The world is full of wonderful things, like sunflowers (Machanguito, my islander friend)

Sunflower seeds are arranged following a mathematical pattern where golden ratio plays a starring role. There are tons of web sites explaining this amazing fact. In general, the arrangement of leaves on a plant stem are ruled by spirals. This fact is called *phyllotaxis*, and I did this experiment about it some time ago. Voronoi tessellation originated by points arranged according the golden angle spiral give rise to this sunflowers:

I know this drawing will like to my friend Machanguito because he loves sunflowers. He also loves dancing, chocolate cookies, music and swimming in the sea. Machanguito loves life, it is just that simple. He is also a big defender of renewable energy and writes down his thoughts on recycled papers. You can follow his adventures here.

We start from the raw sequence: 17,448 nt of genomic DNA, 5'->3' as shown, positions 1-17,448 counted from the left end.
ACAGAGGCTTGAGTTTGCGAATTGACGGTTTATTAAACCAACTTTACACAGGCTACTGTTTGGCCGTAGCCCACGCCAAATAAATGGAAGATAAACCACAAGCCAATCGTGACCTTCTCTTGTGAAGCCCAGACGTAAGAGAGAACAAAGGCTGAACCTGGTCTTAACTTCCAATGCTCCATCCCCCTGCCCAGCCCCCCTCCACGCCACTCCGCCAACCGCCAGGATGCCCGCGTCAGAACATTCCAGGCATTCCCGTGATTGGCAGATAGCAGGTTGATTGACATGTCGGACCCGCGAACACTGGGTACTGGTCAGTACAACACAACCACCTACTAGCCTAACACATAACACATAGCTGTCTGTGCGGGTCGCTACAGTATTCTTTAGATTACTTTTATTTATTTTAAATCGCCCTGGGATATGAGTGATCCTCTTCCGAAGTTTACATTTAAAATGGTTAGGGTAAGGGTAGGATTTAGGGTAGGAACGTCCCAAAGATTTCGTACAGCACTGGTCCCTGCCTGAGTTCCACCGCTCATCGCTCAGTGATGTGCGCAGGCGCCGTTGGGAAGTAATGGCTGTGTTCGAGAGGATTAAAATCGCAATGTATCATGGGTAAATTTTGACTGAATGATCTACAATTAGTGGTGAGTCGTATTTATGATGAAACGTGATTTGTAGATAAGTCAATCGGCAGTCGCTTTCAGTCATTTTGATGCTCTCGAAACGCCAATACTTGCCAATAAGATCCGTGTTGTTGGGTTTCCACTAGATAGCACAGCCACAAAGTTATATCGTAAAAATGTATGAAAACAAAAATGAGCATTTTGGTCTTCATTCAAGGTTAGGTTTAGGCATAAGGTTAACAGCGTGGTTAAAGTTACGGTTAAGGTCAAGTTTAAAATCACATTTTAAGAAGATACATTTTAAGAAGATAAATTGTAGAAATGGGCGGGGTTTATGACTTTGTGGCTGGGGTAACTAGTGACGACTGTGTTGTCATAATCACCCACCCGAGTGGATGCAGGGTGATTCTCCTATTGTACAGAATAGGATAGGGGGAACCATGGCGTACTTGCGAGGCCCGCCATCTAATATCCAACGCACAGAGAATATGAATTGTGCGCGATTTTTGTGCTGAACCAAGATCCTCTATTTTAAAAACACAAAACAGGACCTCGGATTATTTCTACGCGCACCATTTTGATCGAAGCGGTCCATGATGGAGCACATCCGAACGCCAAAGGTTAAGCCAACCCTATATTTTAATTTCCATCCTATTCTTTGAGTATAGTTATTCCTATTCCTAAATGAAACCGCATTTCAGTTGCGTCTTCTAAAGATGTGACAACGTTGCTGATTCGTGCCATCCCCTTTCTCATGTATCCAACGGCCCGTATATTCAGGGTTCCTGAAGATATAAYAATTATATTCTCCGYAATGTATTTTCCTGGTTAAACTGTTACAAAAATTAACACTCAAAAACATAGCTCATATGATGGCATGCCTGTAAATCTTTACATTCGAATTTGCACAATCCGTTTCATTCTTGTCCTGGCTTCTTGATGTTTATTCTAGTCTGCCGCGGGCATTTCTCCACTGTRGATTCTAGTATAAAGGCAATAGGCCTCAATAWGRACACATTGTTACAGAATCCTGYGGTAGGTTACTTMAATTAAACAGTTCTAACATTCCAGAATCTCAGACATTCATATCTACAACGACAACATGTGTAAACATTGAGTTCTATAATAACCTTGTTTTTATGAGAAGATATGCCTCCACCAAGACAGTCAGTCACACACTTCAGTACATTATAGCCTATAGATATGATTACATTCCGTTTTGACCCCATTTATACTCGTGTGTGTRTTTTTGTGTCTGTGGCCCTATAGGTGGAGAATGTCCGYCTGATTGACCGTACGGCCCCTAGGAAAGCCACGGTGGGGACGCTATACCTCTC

This is the code:

library(deldir) library(ggplot2) library(dplyr) opt = theme(legend.position = "none", panel.background = element_rect(fill="red4"), axis.ticks = element_blank(), panel.grid = element_blank(), axis.title = element_blank(), axis.text = element_blank()) CreateSunFlower <- function(nob=500, dx=0, dy=0) { data.frame(r=sqrt(1:nob), t=(1:nob)*(3-sqrt(5))*pi) %>% mutate(x=r*cos(t)+dx, y=r*sin(t)+dy) } g=seq(from=0, by = 45, length.out = 4) jitter(g, amount=2) %>% expand.grid(jitter(g, amount=2)) %>% apply(1, function(x) CreateSunFlower(nob=round(jitter(220, factor=15)), dx=x[1], dy=x[2])) %>% do.call("rbind", .) %>% deldir() %>% .$dirsgs -> sunflowers ggplot(sunflowers) + geom_segment(aes(x = x1, y = y1, xend = x2, yend = y2), color="greenyellow") + scale_x_continuous(expand=c(0,0))+ scale_y_continuous(expand=c(0,0))+ opt